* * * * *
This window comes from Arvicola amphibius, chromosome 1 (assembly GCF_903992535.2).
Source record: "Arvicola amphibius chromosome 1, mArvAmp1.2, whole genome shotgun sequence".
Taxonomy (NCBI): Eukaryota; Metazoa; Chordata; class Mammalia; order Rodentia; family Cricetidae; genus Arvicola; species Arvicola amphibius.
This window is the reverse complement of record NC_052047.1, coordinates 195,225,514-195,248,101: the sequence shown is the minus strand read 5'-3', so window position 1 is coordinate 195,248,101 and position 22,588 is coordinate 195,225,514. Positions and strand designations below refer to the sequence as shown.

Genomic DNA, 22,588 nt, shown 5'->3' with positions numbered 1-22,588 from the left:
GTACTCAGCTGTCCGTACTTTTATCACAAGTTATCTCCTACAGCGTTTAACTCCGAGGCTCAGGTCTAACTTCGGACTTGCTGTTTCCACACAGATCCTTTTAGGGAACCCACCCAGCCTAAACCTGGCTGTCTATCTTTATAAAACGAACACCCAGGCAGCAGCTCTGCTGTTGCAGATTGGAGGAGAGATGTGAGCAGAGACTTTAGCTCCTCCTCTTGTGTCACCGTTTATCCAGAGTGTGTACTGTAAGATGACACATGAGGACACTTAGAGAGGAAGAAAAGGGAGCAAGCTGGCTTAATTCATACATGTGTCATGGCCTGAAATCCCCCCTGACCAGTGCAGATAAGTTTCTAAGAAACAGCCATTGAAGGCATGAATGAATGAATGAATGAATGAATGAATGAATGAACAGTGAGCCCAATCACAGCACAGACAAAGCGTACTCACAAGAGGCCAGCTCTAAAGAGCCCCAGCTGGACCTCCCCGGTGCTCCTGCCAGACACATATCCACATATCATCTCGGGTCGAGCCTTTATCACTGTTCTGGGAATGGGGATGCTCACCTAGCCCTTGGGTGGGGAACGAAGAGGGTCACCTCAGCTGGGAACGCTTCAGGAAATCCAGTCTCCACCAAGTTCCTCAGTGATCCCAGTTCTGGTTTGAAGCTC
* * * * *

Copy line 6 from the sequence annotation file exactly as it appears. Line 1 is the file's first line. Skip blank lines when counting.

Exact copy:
GTACTCAGCTGTCCGTACTTTTATCACAAGTTATCTCCTACAGCGTTTAACTCCGAGGCTCAGGTCTAACTTCGGACTTGCTGTTTCCACACAGATCCTTTTAGGGAACCCACCCAGCCTAAACCTGGCTGTCTATCTTTATAAAACGAACACCCAGGCAGCAGCTCTGCTGTTGCAGATTGGAGGAGAGATGTGAGCAGAGACTTTAGCTCCTCCTCTTGTGTCACCGTTTATCCAGAGTGTGTACTGTAAGATGACACATGAGGACACTTAGAGAGGAAGAAAAGGGAGCAAGCTGGCTTAATTCATACATGTGTCATGGCCTGAAATCCCCCCTGACCAGTGCAGATAAGTTTCTAAGAAACAGCCATTGAAGGCATGAATGAATGAATGAATGAATGAATGAATGAATGAACAGTGAGCCCAATCACAGCACAGACAAAGCGTACTCACAAGAGGCCAGCTCTAAAGAGCCCCAGCTGGACCTCCCCGGTGCTCCTGCCAGACACATATCCACATATCATCTCGGGTCGAGCCTTTATCACTGTTCTGGGAATGGGGATGCTCACCTAGCCCTTGGGTGGGGAACGAAGAGGGTCACCTCAGCTGGGAACGCTTCAGGAAATCCAGTCTCCACCAAGTTCCTCAGTGATCCCAGTTCTGGTTTGAAGCTC